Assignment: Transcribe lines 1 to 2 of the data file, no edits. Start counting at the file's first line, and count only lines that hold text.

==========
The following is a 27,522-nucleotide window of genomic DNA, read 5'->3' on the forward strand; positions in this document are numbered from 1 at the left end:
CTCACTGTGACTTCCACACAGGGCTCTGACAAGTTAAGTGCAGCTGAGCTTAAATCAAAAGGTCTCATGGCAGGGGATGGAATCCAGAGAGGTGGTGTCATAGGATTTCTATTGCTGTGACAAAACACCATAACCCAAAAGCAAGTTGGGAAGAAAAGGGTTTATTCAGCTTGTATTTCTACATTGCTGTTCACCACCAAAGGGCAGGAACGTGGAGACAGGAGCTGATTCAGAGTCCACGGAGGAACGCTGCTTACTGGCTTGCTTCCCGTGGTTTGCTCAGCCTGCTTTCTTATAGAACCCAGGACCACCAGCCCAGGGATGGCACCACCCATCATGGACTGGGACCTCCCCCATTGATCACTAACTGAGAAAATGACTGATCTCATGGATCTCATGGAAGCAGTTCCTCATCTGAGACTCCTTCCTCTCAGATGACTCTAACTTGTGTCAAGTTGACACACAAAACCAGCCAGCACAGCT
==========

The following is a 27,522-nucleotide window of genomic DNA, read 5'->3' on the forward strand; positions in this document are numbered from 1 at the left end:
CTCACTGTGACTTCCACACAGGGCTCTGACAAGTTAAGTGCAGCTGAGCTTAAATCAAAAGGTCTCATGGCAGGGGATGGAATCCAGAGAGGTGGTGTCATAGGATTTCTATTGCTGTGACAAAACACCATAACCCAAAAGCAAGTTGGGAAGAAAAGGGTTTATTCAGCTTGTATTTCTACATTGCTGTTCACCACCAAAGGGCAGGAACGTGGAGACAGGAGCTGATTCAGAGTCCACGGAGGAACGCTGCTTACTGGCTTGCTTCCCGTGGTTTGCTCAGCCTGCTTTCTTATAGAACCCAGGACCACCAGCCCAGGGATGGCACCACCCATCATGGACTGGGACCTCCCCCATTGATCACTAACTGAGAAAATGACTGATCTCATGGATCTCATGGAAGCAGTTCCTCATCTGAGACTCCTTCCTCTCAGATGACTCTAACTTGTGTCAAGTTGACACACAAAACCAGCCAGCACAGCT